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Let's Talk Functional Components & Hooks

matthewpalmer9 profile image Matthew Palmer ・3 min read

Introduction

As someone who has primarily used React Components and React Pure Components, I'll admit -- I got WAY too comfortable. So comfortable, in fact, that I was missing out completely. It wasn't until I started working on my current project that I needed an efficient way to redirect users based on an action. Naturally, I stumbled upon two hooks: useEffect and useHistory. Let's talk about them.

The useHistory Hook

This hook was the answer to my redirect problems. It is perfect and easy to use. Here's the problem... you can't use this hook inside of a React Class Component or React Pure Component. It will throw an error that tells you to use a Functional Component. This is the point in which I stepped into a new world.

How do we even USE useHistory?

Here's a little snippet that shows how to properly use the useHistory hook:

import React, { useEffect } from 'react';
import { useHistory } from 'react-router-dom';
import { api } from '../services/api.js';

export default function Dashboard(props) {
    const { authUser } = props;
    let history = useHistory();

    useEffect(() => {
        api.user.getUserList({user: authUser})
        .then(resp => console.log(resp))
    });

    return (
        <>
            {authUser.id ? (
                <>
                    <div>Hello {authUser.username}</div>
                </>
            ) : (
                history.push("/")
            )}
        </>
    )
}
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Basically, if information is passed into this Dashboard and there is no authenticated user in props, this functional component will redirect the user back to the home screen or landing page.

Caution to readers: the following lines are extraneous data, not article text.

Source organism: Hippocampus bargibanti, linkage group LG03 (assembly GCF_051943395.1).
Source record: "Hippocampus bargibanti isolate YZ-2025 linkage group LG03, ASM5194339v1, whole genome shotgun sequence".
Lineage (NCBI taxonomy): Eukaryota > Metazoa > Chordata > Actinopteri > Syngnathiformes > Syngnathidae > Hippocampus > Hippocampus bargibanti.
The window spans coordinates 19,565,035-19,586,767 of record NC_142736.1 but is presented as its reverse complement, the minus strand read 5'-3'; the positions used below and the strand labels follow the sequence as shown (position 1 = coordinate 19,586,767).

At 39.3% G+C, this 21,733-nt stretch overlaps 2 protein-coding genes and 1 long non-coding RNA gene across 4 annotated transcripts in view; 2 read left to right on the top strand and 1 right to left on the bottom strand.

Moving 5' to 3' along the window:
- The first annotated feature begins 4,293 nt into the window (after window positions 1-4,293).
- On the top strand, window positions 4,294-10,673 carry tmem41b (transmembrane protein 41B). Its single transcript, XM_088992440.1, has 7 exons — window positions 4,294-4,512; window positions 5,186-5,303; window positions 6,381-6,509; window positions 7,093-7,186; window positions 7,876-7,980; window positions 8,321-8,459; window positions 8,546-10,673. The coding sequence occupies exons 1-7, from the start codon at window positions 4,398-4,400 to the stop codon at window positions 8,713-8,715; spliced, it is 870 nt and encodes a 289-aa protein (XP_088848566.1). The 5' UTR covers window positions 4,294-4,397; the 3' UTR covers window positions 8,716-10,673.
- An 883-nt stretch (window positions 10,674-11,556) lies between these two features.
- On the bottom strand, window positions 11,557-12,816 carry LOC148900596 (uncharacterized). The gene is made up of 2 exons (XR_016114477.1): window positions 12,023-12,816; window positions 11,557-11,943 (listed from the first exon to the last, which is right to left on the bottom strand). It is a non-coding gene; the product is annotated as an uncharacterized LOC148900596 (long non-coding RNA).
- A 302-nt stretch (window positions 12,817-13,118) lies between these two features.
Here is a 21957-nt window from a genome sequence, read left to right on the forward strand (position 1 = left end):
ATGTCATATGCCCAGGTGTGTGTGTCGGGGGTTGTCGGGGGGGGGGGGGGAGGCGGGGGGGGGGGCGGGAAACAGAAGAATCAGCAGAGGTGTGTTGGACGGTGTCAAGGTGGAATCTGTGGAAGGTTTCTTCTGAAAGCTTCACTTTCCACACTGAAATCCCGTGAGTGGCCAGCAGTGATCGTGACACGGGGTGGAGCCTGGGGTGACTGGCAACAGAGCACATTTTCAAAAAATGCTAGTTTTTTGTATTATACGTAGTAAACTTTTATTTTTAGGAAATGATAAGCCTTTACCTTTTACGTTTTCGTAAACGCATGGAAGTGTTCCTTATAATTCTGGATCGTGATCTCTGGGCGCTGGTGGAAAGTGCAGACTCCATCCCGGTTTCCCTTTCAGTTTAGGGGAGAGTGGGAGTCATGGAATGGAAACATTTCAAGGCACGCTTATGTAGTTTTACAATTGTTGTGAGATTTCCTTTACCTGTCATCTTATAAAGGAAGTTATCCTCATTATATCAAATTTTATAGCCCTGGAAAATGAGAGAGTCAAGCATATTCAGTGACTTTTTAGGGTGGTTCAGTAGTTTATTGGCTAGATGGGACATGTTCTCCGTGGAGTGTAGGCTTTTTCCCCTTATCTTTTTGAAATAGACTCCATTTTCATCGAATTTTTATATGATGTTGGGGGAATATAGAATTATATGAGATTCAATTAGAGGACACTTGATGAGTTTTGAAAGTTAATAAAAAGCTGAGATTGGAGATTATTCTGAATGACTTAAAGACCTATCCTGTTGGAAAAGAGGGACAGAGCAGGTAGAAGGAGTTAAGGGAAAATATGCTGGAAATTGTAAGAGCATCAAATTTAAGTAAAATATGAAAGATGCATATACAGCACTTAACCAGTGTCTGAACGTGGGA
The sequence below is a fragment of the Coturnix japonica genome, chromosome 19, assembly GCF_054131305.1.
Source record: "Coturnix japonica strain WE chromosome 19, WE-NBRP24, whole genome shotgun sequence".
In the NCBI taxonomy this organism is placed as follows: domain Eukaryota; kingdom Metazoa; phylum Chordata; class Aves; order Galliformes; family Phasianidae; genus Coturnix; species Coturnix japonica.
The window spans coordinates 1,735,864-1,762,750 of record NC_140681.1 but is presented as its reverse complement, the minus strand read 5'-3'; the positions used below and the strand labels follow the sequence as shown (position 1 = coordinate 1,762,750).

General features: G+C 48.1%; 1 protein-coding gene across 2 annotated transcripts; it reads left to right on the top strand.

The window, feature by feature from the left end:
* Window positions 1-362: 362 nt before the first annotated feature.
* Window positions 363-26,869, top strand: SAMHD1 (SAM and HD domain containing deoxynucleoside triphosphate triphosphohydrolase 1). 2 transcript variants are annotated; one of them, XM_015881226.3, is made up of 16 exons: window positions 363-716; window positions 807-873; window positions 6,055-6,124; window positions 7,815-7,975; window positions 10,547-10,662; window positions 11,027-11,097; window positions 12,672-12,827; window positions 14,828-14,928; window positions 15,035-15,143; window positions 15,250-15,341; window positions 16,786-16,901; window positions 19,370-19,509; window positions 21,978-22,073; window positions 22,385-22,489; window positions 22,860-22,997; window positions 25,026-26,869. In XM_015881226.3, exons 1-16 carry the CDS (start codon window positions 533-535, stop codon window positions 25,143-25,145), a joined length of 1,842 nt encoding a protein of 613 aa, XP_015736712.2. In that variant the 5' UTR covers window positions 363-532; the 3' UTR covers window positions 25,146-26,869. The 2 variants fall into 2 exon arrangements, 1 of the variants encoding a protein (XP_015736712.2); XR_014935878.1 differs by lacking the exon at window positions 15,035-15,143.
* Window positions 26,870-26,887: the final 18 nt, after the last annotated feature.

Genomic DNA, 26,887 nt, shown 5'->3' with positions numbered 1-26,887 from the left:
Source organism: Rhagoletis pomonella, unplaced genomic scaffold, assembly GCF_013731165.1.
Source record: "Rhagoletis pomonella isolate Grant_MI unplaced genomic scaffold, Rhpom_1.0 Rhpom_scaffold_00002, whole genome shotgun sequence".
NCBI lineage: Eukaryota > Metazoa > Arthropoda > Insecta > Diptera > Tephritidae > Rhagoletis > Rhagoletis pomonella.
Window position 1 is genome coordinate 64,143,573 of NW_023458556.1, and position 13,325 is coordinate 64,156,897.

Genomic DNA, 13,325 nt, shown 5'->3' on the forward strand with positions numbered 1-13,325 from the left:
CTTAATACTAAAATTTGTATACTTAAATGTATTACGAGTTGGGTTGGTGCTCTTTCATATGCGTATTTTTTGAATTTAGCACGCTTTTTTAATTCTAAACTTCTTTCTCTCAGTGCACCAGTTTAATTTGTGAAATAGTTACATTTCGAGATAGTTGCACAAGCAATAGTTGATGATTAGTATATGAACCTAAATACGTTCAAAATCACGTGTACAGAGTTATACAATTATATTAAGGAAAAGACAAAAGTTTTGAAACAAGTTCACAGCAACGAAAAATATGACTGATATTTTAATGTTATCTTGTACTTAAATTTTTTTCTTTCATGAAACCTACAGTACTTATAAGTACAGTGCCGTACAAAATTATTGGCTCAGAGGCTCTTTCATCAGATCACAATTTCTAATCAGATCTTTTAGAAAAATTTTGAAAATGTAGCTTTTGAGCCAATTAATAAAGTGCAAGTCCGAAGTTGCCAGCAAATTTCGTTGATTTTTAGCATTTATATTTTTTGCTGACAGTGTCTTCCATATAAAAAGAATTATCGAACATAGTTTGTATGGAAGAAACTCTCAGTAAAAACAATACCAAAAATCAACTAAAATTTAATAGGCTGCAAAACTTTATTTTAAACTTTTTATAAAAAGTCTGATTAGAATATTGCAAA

What is a Functional Component?

Let's explore what this is for a moment. First, let's take a look at a React Class Component:

import React, { Component } from 'react';

export default class Animal extends Component {
    render() {
        return (
            <div>

            </div>
        )
    }
}
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Compare that with a functional component:

import React from 'react';

export default function Animal() {
    return (
        <div>

        </div>
    )
}
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As we can all see, there is a major difference between the two. For starters, it's much easier to pass in props in this way if we wanted to. But the big kicker is that we can take full advantage of React Hooks. Let's say that you need to fetch data upon the rendering of a component. Your React Class Component would look like this:

import React, { Component } from 'react';

export default class Animal extends Component {

    componentDidMount() {
       fetch("https://some-url.com/api")
       .then(resp => resp.json())
       .then(data => performSomeActionWith(data))
       .catch(err => console.log(err))
    }

    render() {
        return (
            <div>

            </div>
        )
    }
}
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This will do the almost the same thing as useEffect:

import React, { useEffect } from 'react';

useEffect(() => {
    fetch("https://some-url.com/api")
    .then(resp => resp.json())
    .then(data => performSomeActionWith(data))
    .catch(err => console.log(err))
});

export default function Animal() {
    return (
        <div>

        </div>
    )
}
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The difference between componentDidMount and useEffect is important to understand, however. They are not the same. According to this source:

componentDidMount and useEffect run after the mount. However useEffect runs after the paint has been committed to the screen as opposed to before. This means you would get a flicker if you needed to read from the DOM, then synchronously set state to make new UI.

Conclusion

The purpose of this blog was to introduce React hooks and how to properly use them with functional components. However, it is important to not only understand how to use them but also WHY we use them -- What purpose do they serve and what problems do they solve? There are so many more hooks, and I encourage you to run off and explore them all! Leave a comment if you'd like to see a blog covering nothing BUT hooks. ;)

Thanks for reading! Happy coding!

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